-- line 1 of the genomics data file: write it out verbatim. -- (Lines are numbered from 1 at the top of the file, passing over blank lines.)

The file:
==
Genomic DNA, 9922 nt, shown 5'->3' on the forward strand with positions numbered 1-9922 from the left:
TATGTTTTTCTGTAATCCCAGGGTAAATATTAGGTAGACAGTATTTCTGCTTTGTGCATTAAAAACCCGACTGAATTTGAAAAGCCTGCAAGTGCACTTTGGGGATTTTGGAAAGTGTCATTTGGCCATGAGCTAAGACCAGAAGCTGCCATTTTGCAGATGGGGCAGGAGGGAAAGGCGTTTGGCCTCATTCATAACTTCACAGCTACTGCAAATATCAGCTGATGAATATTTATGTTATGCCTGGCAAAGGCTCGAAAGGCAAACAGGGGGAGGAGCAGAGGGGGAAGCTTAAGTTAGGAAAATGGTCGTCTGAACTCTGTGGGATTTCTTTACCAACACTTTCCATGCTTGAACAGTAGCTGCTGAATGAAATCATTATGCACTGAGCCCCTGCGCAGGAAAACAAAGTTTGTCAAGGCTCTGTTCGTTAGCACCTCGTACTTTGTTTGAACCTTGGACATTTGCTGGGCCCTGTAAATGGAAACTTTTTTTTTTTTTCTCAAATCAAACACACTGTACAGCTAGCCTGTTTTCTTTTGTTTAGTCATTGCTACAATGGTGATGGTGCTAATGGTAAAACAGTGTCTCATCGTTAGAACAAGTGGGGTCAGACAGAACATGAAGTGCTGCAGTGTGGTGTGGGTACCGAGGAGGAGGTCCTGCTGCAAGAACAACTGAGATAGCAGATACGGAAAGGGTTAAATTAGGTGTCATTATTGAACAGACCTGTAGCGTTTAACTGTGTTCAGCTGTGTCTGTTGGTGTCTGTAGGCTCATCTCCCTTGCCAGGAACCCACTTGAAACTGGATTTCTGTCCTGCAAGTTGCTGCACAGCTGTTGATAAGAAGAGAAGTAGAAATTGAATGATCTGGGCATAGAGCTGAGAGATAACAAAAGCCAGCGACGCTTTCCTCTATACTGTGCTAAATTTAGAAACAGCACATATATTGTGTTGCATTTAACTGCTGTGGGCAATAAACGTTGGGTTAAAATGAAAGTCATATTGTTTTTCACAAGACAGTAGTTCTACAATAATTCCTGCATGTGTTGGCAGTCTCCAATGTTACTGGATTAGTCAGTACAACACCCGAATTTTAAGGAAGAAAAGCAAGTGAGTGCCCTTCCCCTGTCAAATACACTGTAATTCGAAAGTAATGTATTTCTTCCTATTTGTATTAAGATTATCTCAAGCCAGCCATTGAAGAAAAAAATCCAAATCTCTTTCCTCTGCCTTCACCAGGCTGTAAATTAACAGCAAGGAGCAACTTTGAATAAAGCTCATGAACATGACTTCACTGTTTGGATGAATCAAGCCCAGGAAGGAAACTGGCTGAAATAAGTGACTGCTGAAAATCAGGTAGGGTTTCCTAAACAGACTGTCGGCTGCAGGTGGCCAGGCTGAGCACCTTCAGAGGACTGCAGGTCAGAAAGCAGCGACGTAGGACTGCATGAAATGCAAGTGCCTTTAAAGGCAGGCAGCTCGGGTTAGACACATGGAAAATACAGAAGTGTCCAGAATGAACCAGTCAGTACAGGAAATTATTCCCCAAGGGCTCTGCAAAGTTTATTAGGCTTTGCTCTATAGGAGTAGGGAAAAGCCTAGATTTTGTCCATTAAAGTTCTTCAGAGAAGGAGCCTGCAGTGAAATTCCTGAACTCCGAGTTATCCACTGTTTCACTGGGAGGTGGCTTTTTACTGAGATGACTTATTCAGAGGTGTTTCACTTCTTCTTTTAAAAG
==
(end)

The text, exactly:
Genomic DNA, 9922 nt, shown 5'->3' on the forward strand with positions numbered 1-9922 from the left: